WILPF is happy to introduce the newest addition to the family – the WILPF Kenya National Group.
Located in East Africa, the Republic of Kenya is a vast country inhabited by more than 48 million people. Kenya has seen some important community-led peacebuilding efforts, but it has also suffered some severe large-scale human rights violations. In 2017, the general election was annulled by Kenya’s supreme court due to irregularities, which plunged the country into deep political instability. In this environment, many human rights violations occurred that disproportionally affected women.
Worse, the numerous rights violation cases that occurred, which included torture and rape, remain unpunished. Indeed, no national commission has been created. Currently, these wrongdoings have gone unacknowledged, and neither state nor non-state actors have been held accountable.
The members of the WILPF Kenya Group come from diverse backgrounds and have been active in civil society and human rights advocacy prior to joining the WILPF family. Given the current women’s rights situation in the country, they intend to increase cooperation with grassroots actors and raise awareness of and support solutions to problems affecting women.
We spoke with the Group about their motivations to join WILPF and their plans for the future.
What were your main motivations to become part of WILPF?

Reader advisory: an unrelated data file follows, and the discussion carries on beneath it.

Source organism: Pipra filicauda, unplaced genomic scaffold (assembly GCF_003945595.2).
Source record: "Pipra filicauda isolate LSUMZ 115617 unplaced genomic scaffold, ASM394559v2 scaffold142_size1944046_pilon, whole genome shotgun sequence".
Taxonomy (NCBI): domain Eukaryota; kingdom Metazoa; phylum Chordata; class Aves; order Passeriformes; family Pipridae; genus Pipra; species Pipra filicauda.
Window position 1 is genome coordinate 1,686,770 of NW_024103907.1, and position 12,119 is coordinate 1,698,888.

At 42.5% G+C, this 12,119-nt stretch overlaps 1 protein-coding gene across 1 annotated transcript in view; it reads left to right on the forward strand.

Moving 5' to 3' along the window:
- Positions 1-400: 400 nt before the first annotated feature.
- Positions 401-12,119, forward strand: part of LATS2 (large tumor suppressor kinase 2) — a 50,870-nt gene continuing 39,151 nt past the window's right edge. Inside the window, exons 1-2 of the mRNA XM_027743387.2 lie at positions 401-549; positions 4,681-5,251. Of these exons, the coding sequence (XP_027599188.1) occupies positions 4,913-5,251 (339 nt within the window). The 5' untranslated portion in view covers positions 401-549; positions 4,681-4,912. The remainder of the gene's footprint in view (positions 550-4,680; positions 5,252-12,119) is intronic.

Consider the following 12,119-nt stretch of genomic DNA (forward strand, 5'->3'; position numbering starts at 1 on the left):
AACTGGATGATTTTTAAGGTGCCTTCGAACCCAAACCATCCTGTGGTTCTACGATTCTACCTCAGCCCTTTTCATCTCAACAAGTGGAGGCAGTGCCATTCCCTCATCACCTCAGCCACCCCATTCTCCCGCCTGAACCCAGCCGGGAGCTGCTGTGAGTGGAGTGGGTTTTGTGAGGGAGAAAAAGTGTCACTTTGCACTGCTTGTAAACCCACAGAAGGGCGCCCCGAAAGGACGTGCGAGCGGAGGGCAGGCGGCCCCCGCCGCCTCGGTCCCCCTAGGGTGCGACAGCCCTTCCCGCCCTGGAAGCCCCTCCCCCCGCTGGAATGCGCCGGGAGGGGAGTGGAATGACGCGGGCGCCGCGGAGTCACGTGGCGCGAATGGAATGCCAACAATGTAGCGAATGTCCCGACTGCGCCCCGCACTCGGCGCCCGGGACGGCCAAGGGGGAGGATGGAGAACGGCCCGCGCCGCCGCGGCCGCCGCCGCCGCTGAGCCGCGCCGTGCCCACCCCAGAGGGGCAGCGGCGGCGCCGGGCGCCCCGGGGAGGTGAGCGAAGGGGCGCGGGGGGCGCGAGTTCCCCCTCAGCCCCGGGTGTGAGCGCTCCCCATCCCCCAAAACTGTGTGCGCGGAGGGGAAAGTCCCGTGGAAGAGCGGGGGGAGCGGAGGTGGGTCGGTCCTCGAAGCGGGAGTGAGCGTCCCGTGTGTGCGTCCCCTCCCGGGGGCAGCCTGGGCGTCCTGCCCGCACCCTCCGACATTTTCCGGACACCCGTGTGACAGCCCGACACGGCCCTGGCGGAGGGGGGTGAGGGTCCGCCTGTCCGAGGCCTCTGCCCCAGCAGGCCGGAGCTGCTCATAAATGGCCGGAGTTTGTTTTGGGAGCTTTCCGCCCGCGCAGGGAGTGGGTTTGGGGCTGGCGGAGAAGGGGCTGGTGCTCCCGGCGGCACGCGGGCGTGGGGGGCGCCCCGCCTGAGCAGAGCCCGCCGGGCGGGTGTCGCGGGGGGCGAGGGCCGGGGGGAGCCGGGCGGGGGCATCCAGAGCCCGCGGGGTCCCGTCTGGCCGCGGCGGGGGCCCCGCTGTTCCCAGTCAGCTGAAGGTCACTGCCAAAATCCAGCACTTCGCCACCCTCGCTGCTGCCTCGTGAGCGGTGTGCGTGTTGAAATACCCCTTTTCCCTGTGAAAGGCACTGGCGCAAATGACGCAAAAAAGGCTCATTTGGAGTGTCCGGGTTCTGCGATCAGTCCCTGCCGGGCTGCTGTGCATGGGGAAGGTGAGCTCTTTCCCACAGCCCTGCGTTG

The need to establish a platform for enhancing dialogue amongst women about women’s issues is the main purpose why we choose to be part of WILPF. Women in Kenya have over the years managed to gain tremendous strides in the path to gender equality. To put this into perspective, in 2010 the Constitution of Kenya for the first time included provision for economic, social and cultural rights of women in the country: Articles 27 and 81(b). This guaranteed women freedoms, non-discrimination and equal rights.
In this hallmark document, Kenyan women gained constitutional backing to accessing land, power and economic resources. However, Kenyan women still experience daily struggles that exposes us to a legion of pervasive socio-cultural norms that still deprive women of their agency in their homes, work places and society at large. Being a part of WILPF means that we get an opportunity to address these issues at a grassroots level within a global network of like-minded individuals. Thus, being a part of WILPF is a strategic opportunity to working towards gradually improving the status of women in Kenya.
What do you see as the main distinctive feature of the WILPF Kenya Group in the Kenyan civil society landscape?
The Kenyan civil society landscape is robust and has played a critical role in the protection of the rights of the citizens and upholding of the rule of law. Whereas this has been critical in establishing the State is kept in check, it now poses the risk of focusing on the civil society and the state, leaving the Kenyan citizen as a third party.